Picked Up and Placed Elsewhere

Picked Up and Placed Elsewhere

The new Metronome series began at the NCH last week (16 March) with Ordnance Survey's 'Nomos: O’Riada Reimagined' and Sharon Phelan's 'Radio Ocean'. Brendan Finan reviews.

Entering the National Concert Hall when the only performance is taking place in The Studio, the hip, minimalist performing space upstairs from the main auditorium, you feel as if you’re being let in on a secret. The lights are dim, the main bars closed, and the spaces, minus crowds, feel vast; it’s the type of empty that fills with potential energy.

This was the context for the first Metronome concert, a new series at the National Concert Hall featuring collaborations with emerging artists, which took place last Thursday night, the 16th of March. Featured were Ordnance Survey, the collaborative project of electronic musician Neil O’Connor, and the sound artist Sharon Phelan.

This was the most intimate concert I’ve been to in quite some time, with attendees standing or sitting on the floor, some holding drinks or phones, in a loose rainbow shape opposite the stage. The stage lighting was minimal, the performers as much in deep shadow as blue light.

Phelan comes onstage first, beginning her performance of her work Radio Ocean quietly as the audience is still entering. A bass rumble grabs you bodily and doesn’t let go for minutes. You feel it all over, every fibre vibrates. Other sounds – rustling or talking from the audience, say – are distorted by its sheer intensity to the point that it’s often unclear whether it’s coming from the speakers or elsewhere in the room; the bass pulls like the gravity of a black hole. Phelan gently adjusts faders and knobs behind a laptop. Above her, a time lapse video shows the moon traverse the sky over water in a little over 35 minutes.

But the bass rumble does release, at least for a while, giving way to snatches of other, more distinct sounds – speech, pitches, maybe modems. The whole duration of the piece is an ebb and flow, until, as dawn approaches, the produced sounds finally give way to crashing waves. Or do they? Is that a lingering flange effect, or are your ears adjusting to the relief after the long exposure to such intense sound? Whatever the case, the work leaves you feeling as though you’ve been picked up and placed down elsewhere.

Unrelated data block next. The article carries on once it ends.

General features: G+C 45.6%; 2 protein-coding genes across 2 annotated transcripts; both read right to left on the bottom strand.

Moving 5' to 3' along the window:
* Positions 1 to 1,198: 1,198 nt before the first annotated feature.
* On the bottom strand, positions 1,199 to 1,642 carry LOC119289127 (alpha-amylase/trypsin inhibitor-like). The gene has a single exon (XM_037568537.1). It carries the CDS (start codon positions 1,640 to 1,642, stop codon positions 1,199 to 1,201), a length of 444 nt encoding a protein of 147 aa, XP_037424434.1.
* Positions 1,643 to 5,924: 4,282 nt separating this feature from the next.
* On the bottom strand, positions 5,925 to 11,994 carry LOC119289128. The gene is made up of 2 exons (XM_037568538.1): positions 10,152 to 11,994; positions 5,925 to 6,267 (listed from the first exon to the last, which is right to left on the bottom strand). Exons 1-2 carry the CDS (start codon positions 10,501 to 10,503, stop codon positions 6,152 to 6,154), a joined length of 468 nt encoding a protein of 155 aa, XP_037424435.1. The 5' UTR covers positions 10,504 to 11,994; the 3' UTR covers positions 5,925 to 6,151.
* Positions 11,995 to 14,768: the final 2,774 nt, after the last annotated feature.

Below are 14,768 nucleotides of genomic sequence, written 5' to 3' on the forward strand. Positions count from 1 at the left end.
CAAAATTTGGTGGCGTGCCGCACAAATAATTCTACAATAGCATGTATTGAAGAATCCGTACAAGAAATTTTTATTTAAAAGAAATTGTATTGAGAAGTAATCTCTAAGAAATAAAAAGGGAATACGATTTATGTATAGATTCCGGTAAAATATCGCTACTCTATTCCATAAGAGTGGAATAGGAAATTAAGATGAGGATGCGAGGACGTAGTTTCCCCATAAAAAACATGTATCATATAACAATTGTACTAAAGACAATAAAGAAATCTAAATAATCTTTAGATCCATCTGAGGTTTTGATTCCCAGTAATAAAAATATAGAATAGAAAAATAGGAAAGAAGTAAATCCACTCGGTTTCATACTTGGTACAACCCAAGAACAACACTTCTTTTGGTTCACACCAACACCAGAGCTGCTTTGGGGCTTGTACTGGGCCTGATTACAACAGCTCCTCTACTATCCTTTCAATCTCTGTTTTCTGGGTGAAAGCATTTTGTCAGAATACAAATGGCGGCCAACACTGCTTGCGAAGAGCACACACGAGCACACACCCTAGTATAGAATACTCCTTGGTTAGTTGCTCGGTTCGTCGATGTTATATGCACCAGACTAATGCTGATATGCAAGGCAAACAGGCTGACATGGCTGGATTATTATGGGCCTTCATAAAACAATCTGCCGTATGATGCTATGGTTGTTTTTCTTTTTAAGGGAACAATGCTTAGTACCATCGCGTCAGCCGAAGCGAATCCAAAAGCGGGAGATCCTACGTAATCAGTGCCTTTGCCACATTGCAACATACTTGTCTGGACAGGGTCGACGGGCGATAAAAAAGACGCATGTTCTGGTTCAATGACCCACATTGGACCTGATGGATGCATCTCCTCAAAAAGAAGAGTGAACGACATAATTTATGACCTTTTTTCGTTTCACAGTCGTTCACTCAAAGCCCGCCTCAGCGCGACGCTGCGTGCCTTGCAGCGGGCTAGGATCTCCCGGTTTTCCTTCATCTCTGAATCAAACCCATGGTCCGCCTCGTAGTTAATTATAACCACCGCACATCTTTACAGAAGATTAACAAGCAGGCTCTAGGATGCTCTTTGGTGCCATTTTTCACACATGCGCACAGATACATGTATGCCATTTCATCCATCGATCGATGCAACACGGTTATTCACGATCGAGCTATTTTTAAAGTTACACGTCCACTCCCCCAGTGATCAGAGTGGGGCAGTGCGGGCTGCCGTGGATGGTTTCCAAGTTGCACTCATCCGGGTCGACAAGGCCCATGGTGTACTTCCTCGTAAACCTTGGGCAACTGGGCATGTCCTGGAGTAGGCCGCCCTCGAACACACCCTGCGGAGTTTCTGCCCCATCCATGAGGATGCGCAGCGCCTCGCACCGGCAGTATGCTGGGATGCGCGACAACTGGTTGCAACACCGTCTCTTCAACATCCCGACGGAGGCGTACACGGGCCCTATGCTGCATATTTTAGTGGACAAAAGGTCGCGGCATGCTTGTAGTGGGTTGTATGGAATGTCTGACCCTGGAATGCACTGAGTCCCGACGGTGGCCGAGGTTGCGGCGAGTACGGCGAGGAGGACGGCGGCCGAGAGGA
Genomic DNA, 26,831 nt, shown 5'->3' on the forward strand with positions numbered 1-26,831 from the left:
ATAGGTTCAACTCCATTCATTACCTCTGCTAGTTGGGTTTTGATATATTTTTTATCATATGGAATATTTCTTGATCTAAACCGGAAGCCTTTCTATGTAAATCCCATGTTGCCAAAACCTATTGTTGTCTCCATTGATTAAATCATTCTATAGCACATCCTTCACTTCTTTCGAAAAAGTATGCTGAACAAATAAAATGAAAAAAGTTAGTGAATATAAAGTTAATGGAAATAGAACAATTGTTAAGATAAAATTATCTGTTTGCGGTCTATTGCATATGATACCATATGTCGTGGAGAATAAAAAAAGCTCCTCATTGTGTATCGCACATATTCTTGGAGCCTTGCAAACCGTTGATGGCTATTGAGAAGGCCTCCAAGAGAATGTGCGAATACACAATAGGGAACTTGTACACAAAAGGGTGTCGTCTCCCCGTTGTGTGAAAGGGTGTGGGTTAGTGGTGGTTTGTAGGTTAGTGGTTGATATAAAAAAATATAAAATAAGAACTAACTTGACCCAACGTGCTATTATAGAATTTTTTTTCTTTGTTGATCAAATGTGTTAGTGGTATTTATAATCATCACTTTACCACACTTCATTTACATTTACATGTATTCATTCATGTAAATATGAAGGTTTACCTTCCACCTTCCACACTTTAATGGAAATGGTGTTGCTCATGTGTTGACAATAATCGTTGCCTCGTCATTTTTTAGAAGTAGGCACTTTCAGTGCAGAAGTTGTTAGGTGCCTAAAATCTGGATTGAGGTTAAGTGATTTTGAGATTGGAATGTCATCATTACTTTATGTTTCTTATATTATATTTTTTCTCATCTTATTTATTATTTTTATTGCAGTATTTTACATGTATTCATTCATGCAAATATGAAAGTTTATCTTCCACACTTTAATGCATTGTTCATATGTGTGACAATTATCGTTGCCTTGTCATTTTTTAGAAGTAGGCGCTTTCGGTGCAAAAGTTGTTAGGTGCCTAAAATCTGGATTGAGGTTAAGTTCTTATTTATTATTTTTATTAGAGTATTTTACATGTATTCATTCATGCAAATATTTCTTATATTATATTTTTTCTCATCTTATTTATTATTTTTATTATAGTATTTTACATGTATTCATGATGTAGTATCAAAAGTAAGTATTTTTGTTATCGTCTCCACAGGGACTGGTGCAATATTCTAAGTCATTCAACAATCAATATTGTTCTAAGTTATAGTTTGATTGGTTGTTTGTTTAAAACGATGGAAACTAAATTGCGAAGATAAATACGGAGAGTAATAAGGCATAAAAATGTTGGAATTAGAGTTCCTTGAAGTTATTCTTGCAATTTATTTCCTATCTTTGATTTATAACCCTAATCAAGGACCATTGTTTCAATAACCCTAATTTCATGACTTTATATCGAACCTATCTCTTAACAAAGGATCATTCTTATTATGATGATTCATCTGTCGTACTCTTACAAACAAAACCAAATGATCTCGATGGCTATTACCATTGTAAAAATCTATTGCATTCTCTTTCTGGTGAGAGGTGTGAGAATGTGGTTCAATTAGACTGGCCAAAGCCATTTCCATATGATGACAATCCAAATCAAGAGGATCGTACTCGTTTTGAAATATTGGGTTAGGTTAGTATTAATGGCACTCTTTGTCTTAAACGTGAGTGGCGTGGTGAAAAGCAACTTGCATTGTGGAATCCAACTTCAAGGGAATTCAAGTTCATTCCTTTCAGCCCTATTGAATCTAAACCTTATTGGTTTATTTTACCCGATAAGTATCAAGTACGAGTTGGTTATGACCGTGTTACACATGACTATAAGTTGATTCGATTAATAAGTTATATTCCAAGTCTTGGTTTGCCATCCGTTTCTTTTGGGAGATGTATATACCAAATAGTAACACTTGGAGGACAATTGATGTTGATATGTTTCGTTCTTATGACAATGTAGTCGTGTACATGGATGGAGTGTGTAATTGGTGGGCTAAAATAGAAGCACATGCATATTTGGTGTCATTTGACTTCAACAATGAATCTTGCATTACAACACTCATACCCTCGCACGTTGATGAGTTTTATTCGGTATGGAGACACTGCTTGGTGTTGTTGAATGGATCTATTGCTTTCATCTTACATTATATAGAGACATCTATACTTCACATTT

Ó Riada reimagined
I’ve always been fascinated by how much an adaptation – especially an electronic adaptation – of a piece of music can dismantle and manipulate a work that inspires it and still leave it recognisable at the end. Ordnance Survey has recently given the music of Seán Ó Riada this treatment in their album Nomos: O’Riada Reimagined, most of which O’Connor, with David Murphy on pedal steel guitar and Gareth Quinn Redmond on violin (and all three adding electronic elements), played on Thursday night.

In their work, Ó Riada’s harmony forms the basis for a candescence of colour, of washing, wistful resonance and heavy drones, electronic spiccati and groovy bass octaves. The trio performed just about the whole album, which draws on a number of  Ó Riada works including his arrangements of ‘Aisling Gheal’ and ‘Planxty Irwin’, as well as Mise Éire and others. In live performance, though, they let the sections bleed into one another, improvising over it to create a new version of the work. Ó Riada’s chords are still there at the core, feeling like an implication: you know how this goes, or at least how it went. It’s like a memory, abstract associations providing the connective tissue, though it’s never nostalgic.

Like Phelan’s work, this had projected video above it, this one – by Gavin O’Brien – a spliced and reconfigured display of shots from films  Ó Riada scored. It took a similarly psychedelic approach to the music, starting from the visuals and spinning out. Shapes pop in and out, different scenes – or different parts of the same scene – overlaid on each other in defiance of context.

David Murphy, Neil O’Connor and Gareth Quinn Redmond at the NCH (Photo: Ordnance Survey)

A strong start
With both of these works, especially performed live, there’s a strong sense of structure; not of musical structure but of being inside a space, and of being surrounded and enclosed and carried by sound. More than anything, the feeling I took away from this concert was an awareness and an awe of the sheer physicality of the work. For Phelan’s piece in particular, when I look for descriptive words, I keep returning to ‘shaken’ and ‘moved’, though I mean them in a wholly tactile, rather than emotional, sense.

As a new series promoting emerging artists, Metronome has had a strong start, and – wisely – it is not confining itself by genre; upcoming acts include the synth-driven group Everything Shook and the staunchly anti-categorisation Zeropunkt. What they have in common is the type of appeal that draws a small, passionate, curious audience. Series like Metronome are the type of incubator such artists and audiences need.

For upcoming Metronome concerts, visit www.nch.ie.

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Published on 23 March 2023

Brendan Finan is a teacher and writer. Visit www.brendanfinan.net.

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